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Parenting Alone

  • rubytuesday
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21 Sep 12 #357139 by rubytuesday
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I would like to hear how others have coped, post-separation, in bringing up their children alone.

What are the high points, the low points, how do you manage emotionally, financially and practically, what mistakes should be avoided, and who has been your main support?

What advice would you give others who are faced with bringing up children on their own after family break-up?

(please, no ex-bashing and citing their faults - lets make this a positive discussion ;))

  • mbird
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21 Sep 12 #357145 by mbird
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Fab post-Let''s get negatives out of the way
Lonely when kids are in bed.
Wrapping christmas presents on own.
Having to try and balance good cop and bad cop.
Having to make decisions on your own about your childrens welfare and hope that it''s gonna work out ok!
OK enough negative
Positive
Feeling so proud of all their acheivements knowing that you are so instrumental in those.
Going to all their assembly''s, plays, sports days etc, and ALWAYS being there-that positive rock.
Getting bed to yourself.
Letting them sneak in for a cuddle.
Watching them grow into well balanced young men and women.
God, I''m welling up now...
Financially:
Gave up smoking, discovered charity shops, never used credit, learned how to budget, always bought Clarks shoes! So much better in the long run.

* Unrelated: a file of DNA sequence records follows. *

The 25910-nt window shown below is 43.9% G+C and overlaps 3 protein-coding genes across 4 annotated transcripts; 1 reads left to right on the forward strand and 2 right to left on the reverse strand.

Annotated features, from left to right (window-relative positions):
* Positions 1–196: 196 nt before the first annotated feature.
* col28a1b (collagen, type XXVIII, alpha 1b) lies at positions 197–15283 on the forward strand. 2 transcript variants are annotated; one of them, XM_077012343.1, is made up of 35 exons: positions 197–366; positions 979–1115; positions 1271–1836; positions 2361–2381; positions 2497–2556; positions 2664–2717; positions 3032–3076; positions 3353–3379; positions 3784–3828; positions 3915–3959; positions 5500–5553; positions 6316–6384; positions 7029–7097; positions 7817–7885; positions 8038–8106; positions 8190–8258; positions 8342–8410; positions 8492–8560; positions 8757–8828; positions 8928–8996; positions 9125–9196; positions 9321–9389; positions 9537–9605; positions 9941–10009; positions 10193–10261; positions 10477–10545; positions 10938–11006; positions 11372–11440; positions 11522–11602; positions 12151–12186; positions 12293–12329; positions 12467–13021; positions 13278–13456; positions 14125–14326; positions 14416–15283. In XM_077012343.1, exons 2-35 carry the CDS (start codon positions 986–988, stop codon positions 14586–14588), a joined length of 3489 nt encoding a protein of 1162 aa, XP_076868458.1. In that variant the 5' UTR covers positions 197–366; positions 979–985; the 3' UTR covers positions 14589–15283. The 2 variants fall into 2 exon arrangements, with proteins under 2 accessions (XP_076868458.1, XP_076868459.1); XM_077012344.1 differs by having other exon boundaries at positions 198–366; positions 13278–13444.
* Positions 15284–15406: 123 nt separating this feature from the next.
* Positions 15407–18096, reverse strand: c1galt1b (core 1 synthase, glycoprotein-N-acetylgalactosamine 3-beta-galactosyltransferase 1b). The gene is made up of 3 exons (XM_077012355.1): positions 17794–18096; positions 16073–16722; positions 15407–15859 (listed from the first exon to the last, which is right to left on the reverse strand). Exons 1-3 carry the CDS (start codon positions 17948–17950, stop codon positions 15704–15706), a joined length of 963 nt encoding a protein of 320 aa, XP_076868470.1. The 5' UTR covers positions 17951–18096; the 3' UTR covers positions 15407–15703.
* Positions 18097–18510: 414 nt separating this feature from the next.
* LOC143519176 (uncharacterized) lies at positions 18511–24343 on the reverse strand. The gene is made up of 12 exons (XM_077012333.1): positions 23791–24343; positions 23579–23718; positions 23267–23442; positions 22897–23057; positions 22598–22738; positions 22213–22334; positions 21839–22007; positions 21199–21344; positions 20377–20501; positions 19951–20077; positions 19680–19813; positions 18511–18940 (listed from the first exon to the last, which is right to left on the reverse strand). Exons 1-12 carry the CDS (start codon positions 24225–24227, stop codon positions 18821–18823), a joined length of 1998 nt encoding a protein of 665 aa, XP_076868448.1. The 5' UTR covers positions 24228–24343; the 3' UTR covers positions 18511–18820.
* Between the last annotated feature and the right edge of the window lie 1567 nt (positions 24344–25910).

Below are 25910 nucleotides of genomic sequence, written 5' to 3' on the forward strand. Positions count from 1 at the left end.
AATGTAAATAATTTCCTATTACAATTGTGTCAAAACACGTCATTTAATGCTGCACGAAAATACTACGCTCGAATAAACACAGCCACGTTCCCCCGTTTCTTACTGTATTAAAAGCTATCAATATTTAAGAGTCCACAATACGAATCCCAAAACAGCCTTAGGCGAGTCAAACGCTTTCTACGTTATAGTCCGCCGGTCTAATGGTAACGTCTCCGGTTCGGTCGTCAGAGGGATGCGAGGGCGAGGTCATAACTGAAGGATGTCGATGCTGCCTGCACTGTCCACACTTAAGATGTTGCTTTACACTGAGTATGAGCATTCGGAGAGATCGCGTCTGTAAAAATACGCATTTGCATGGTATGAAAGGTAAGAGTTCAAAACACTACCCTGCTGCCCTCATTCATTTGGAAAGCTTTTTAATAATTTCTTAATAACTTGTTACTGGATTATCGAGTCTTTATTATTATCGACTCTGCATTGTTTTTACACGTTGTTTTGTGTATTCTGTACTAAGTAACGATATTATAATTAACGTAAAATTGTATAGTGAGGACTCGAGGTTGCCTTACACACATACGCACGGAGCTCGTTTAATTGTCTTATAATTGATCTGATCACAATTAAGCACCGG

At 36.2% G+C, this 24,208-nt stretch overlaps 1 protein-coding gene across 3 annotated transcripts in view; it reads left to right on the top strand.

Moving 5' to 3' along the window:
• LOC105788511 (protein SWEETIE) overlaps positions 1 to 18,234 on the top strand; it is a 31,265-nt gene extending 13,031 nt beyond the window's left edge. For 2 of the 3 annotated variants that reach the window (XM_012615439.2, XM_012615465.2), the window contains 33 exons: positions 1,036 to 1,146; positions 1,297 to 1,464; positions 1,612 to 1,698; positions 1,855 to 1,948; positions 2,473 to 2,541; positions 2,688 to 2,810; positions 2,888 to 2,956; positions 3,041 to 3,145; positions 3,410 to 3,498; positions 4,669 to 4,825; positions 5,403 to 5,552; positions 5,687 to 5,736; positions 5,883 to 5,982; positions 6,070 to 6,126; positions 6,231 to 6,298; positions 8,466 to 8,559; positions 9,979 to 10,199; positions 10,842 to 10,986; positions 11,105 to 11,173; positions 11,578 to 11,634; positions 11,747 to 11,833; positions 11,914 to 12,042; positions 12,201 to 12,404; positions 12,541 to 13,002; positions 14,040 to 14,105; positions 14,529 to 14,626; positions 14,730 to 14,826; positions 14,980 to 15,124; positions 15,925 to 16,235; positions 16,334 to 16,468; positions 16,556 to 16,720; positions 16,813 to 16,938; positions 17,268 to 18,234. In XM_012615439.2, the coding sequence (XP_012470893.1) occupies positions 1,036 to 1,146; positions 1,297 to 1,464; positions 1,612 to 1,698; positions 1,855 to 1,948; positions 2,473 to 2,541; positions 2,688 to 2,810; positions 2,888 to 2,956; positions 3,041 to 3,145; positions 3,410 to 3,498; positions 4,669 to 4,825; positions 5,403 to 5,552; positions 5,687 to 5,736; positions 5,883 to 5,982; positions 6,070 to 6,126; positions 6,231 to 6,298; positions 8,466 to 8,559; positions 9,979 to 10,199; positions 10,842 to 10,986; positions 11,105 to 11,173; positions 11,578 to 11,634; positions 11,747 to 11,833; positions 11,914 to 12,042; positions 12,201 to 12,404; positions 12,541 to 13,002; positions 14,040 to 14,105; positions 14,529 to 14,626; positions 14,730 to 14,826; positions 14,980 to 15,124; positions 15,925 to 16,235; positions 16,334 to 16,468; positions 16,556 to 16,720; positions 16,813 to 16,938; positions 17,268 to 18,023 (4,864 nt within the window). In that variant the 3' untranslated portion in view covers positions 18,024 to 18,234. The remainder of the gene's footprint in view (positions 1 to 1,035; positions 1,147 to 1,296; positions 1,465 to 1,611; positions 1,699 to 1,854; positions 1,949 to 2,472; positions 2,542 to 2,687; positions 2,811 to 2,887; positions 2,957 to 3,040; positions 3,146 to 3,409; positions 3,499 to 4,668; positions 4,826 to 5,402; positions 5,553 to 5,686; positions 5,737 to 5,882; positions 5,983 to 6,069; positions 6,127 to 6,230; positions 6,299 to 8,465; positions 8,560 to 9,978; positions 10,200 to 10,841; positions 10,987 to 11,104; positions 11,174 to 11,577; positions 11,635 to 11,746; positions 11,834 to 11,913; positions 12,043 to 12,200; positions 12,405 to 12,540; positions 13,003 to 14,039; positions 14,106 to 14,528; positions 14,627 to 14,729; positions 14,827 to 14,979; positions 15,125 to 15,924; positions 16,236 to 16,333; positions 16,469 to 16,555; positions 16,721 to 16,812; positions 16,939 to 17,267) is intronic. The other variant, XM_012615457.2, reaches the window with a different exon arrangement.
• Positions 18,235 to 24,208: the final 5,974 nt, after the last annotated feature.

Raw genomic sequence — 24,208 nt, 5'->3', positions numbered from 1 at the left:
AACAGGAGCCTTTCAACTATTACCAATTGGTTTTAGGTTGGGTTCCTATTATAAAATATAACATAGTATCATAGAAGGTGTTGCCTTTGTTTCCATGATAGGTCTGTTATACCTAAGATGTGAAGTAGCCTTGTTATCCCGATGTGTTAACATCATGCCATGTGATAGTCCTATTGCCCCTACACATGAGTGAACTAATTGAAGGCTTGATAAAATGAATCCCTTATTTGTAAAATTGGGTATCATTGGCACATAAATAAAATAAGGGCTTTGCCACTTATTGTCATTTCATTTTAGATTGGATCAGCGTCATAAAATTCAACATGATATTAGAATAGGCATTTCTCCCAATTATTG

Shopped throughout year for christmas and hid things in christmas cupboard.
Worked as much as I could.
Mistakes to avoid
Depending on others too much.
Using credit.
Letting children hear you argue.
Not teaching the children that they need to do chores.
My main support... God - my faith has kept me strong.

  • maisymoos
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21 Sep 12 #357146 by maisymoos
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*Being organised and planning ahead for holiday periods and weekends helps, the longer periods can be difficult when doing everything by yourself. Christmas needs to be planned try and organise to be with friends and family.

*Having a good friendship/family support network helps and don''t say no when people offer to help. My family don''t live locally but friends have been great.

*Emotionally especially at the beginning its very hard, trying to get the day to day things done for the children when your head is in turmoil, all I can advise is take a day at a time, and try to eat properly so you can cope as best you can.

* It may take the children a while to adjust to the fact that you only have one pair of hands and can''t do everything at once. Try and be patient and explain this to them.